Tuesday, July 1, 2014

Recipe: Creamy Vegan Pesto

It's not easy being green. Or having too many greens in your fridge. So I decided to use up some of the greens I got in a recent Fresh Fork Market CSA bag by making pesto. I loosely followed this recipe for simple vegan pesto, but I improvised. A lot. Mainly because the basil plant in my garden is growing at a snail's pace, but still...

The result? A frighteningly green but amazingly delicious pasta dish.

Creamy vegan pesto over farfalle pasta

  • 1 cup basil leaves
  • 2 cups greens - kale, swiss chard, etc.
  • 3/4 cup pine nuts, walnuts, or sunflower seeds
  • 2-3 cloves garlic
  • 3 tablespoons olive oil
  • 2 tablespoons vegan cream cheese
  • 1 tablespoon nutritional yeast
  • almond milk - add as needed to create a creamy texture/consistency

  1. Put all ingredients in food processor of blender and mix until creamy and smooth. Add almond milk as needed to create thinner consistency.
  2. Serve over pasta, on bread, or any other way you like to eat pesto. 
This was possibly the easiest recipe ever. We had to do some finagling to get the taste right. Depending on the greens you use, your sauce could taste too green. If you add too much garlic, the sauce can be overpowering. Add nutritional yeast at your own discretion, too. A little goes a long way, but if you like the flavor of it, by all means, add more. I've read that this recipe is good if you add vegan parmesan cheese into it, but I didn't have enough on hand to try it. But I did sprinkle some on top of my pasta and it definitely enhanced the flavor of the pesto. Overall, this was a quick and easy way to make up some fresh sauce and use up a lot of our greens. I'll definitely be making this again!

Monday, June 30, 2014

Recipe: Vegan Sausage and Swiss Chard Pasta

If you're boyfriend's got beef, tell him I'm a vegan?

I subscribe to Fresh Fork Market's CSA and love the challenge of coming up with new and different ways to use the pounds and pounds of vegetables I get every week. A couple weeks ago, I decided to veganize a recipe for orecchiette and sausage with Swiss chard made famous by Cleveland food icon, Michael Symon. Now, to be honest - I'm not the biggest fan of Michael Symon.Yes, he's put Cleveland on the culinary map,'s no secret that he doesn't care for vegans and vegetarians. Which is fine. He doesn't need my money to stay in business. But I thought it would be a fun challenge to make one of the meat king's recipes vegan. And I must say, it worked out really well for me.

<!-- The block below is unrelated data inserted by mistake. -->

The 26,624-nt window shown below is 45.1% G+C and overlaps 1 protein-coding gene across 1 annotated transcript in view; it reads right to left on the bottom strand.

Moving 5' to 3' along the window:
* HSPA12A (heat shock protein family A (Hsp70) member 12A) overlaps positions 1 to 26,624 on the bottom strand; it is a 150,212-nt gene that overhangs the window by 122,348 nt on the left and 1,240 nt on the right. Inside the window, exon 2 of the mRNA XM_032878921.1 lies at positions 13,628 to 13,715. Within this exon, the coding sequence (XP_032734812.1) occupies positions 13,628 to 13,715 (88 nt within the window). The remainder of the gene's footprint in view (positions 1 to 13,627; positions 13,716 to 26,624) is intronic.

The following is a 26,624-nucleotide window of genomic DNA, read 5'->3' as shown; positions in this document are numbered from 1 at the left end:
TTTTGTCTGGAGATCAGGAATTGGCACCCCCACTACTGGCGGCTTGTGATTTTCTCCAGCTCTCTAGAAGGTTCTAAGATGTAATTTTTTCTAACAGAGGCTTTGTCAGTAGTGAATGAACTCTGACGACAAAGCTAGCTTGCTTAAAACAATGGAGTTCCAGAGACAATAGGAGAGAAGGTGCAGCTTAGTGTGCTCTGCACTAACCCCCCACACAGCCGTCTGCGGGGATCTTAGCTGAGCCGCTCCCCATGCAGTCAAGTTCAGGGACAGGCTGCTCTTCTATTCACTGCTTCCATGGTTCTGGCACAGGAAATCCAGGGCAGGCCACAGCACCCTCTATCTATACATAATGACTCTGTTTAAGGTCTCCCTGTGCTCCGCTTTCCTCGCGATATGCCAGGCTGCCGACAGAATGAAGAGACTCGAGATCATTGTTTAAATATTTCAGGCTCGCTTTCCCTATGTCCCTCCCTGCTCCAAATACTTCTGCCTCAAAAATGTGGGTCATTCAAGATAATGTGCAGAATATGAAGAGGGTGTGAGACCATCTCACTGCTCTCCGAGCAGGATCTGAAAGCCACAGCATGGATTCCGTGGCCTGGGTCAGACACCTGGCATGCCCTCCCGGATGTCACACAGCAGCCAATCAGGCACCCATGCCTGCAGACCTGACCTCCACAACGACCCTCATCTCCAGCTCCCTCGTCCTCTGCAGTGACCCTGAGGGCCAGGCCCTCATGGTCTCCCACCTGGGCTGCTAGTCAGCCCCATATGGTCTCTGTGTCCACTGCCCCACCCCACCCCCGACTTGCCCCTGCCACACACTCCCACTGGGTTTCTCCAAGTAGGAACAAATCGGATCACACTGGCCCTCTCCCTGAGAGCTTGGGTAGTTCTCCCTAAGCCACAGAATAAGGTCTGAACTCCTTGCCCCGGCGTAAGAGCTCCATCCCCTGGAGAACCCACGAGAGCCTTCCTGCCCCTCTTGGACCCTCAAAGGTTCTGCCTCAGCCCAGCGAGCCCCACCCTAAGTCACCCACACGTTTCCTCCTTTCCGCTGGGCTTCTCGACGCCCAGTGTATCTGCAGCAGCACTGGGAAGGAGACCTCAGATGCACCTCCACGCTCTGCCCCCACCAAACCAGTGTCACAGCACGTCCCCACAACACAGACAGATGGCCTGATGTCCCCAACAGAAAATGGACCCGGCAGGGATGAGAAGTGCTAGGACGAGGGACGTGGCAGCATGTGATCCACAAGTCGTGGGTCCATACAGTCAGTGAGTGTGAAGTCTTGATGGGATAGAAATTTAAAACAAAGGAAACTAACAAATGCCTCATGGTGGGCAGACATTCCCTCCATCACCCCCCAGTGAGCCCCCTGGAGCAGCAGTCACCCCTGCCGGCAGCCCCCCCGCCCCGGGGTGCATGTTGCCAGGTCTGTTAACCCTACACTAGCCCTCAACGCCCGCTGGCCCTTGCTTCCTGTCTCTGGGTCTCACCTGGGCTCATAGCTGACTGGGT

Vegan sausage and Swiss chard pasta

Ingredients:  (~4 servings)

  • 1/2 box orecchiette pasta
  • 1 tablespoon olive oil
  • 1 package Upton's Italian style seitan sausage (or any other type of vegan sausage)
  • 1 large bunch Swiss chard, rough chopped (I also added in spinach and kale - any greens will work)
  • at least 1/2 cup reserved pasta water
  • 1 can cannellini beans
  • 2 tablespoons lemon juice
  • 1 tablespoon lemon zest
  • 2 tablespoons earth balance
  • 1/2 cup chopped parsley
  • 1/2 cup Vegan parmesan cheese (optional)


  1. Bring pasta to a boil. Cook until al dente. Remove from water using a slotted spoon and set aside. Reserve pasta water to use a little later.
  2. Brown the vegan sausage in a pan with 1 tablespoon of olive oil. I generally brown my sausage with a little bit of oil or vegetable stock, but depending on the brand of fake meat you use, you might not need to add anything at this point.
  3. Add the Swiss chard and reserved pasta water and cook until it starts to wilt. 
  4. Add the can of beans (rinsed!) and pasta and heat until the sauce thickens/burns off a little.Stir frequently to make sure the noodles mix in well with the sauce.
  5. Remove pan from heat and stir in lemon juice, lemon zest, vegan butter, and chopped parsley. If you have vegan parmesan cheese, you can add in 1/2 cup of it, or sprinkle it on top of the pasta before serving. (it definitely adds to the flavor)
  6. Serve and enjoy!
I really enjoyed this recipe, although I did cook the greens down a little too much. Oops. But the flavors were still good. I also added more beans than the original recipe called for, but I like beans. If you're not as big of a fan of beans, use a half can instead. I'll definitely use more vegan cheese next time, too. It really complements the subtle lemony taste of the noodles and the spiciness of the sausage. 

I love how Meet the Shannons have veganized Betty Crocker's cookbook. Maybe I should try to veganize a Michael Symon cookbook...

Friday, June 20, 2014

Recipe: Vegan Brussels Sprout Fried Rice

As a kid, I loved fried rice. LOVED it. Which is kind of surprising considering I hated eggs. But I also hated vegetables, and fried rice is heavy on greasy-ness and light on vegetables. On a trip to Louisville last fall, I discovered a restaurant that makes amazing vegan fried rice, (what up, Heart & Soy) and I've been on a fried rice kick ever since. It's pretty much impossible to find vegan fried rice anywhere near my house, and when I saw Isa Chandra Moskowitz's recipe for BBrussels sprout fried rice, I knew I had to try it. I've made the recipe a few times since she first blogged about it, and I've made a couple changes to add some additional flavor.


  • 3 tablespoons refined coconut oil, divided
  • at least 12 oz Brussels sprouts, trimmed and halved
  • 2 large carrots, peeled and sliced (I cut each circle into fourths)
  • 1/4 cup pine nuts
  • 1/4 cup fresh basil
  • 1 cup loosely packed fresh cilantro
  • 1 cup finely chopped scallions
  • 8 cloves garlic, minced
  • 1 tablespoon fresh minced ginger
  • 4 cups/1 bag frozen jasmine rice 
  • 1/4 teaspoon red pepper flakes
  • 2 tablespoons soy sauce or tamari
  • 1 tablespoon fresh lime juice
  • 1/2 teaspoon agave
  • Sriracha to taste

  1. Preheat a large heavy bottomed pan over medium-high heat. Saute the Brussels sprouts and carrots in 1 -2 tablespoons coconut oil for 10- 15 minutes, until Brussel sprouts are lightly charred. 
  2. Add the pine nuts and cook for 5 minutes, tossing often, until toasted. 
  3. Preheat another pan to medium heat and add 1 tablespoon coconut oil.
  4. Saute the basil, cilantro, scallions, garlic and ginger for a few minutes. The herbs will wilt and everything will smell aromatic and wonderful. 
  5. Add the herb mixture to the Brussels sprout mixture.
  6. Add the rice, red pepper flakes and 1 tablespoon coconut oil and cook for about 5 minutes, tossing often.
  7. Drizzle in the soy sauce, lime juice and agave. Cook for 3 more minutes or so, until rice is lightly browned. Taste for salt. Serve with plenty of Sriracha!